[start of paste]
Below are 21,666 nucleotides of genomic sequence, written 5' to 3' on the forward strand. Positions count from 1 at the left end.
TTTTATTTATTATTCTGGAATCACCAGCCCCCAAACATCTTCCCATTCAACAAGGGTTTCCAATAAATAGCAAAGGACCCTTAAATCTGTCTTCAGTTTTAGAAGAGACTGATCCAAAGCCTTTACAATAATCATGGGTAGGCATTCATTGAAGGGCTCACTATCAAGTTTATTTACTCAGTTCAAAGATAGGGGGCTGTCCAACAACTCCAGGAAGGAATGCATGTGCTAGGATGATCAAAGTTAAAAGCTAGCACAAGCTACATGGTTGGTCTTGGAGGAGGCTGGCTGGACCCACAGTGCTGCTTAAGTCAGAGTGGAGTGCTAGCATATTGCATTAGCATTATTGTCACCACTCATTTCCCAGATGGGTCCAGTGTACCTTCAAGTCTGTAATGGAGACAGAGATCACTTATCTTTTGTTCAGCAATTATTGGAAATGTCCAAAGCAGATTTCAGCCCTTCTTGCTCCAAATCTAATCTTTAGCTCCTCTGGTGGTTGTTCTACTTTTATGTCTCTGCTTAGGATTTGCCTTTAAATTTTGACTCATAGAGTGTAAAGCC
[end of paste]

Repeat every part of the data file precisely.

Below are 21,666 nucleotides of genomic sequence, written 5' to 3' on the forward strand. Positions count from 1 at the left end.
TTTTATTTATTATTCTGGAATCACCAGCCCCCAAACATCTTCCCATTCAACAAGGGTTTCCAATAAATAGCAAAGGACCCTTAAATCTGTCTTCAGTTTTAGAAGAGACTGATCCAAAGCCTTTACAATAATCATGGGTAGGCATTCATTGAAGGGCTCACTATCAAGTTTATTTACTCAGTTCAAAGATAGGGGGCTGTCCAACAACTCCAGGAAGGAATGCATGTGCTAGGATGATCAAAGTTAAAAGCTAGCACAAGCTACATGGTTGGTCTTGGAGGAGGCTGGCTGGACCCACAGTGCTGCTTAAGTCAGAGTGGAGTGCTAGCATATTGCATTAGCATTATTGTCACCACTCATTTCCCAGATGGGTCCAGTGTACCTTCAAGTCTGTAATGGAGACAGAGATCACTTATCTTTTGTTCAGCAATTATTGGAAATGTCCAAAGCAGATTTCAGCCCTTCTTGCTCCAAATCTAATCTTTAGCTCCTCTGGTGGTTGTTCTACTTTTATGTCTCTGCTTAGGATTTGCCTTTAAATTTTGACTCATAGAGTGTAAAGCC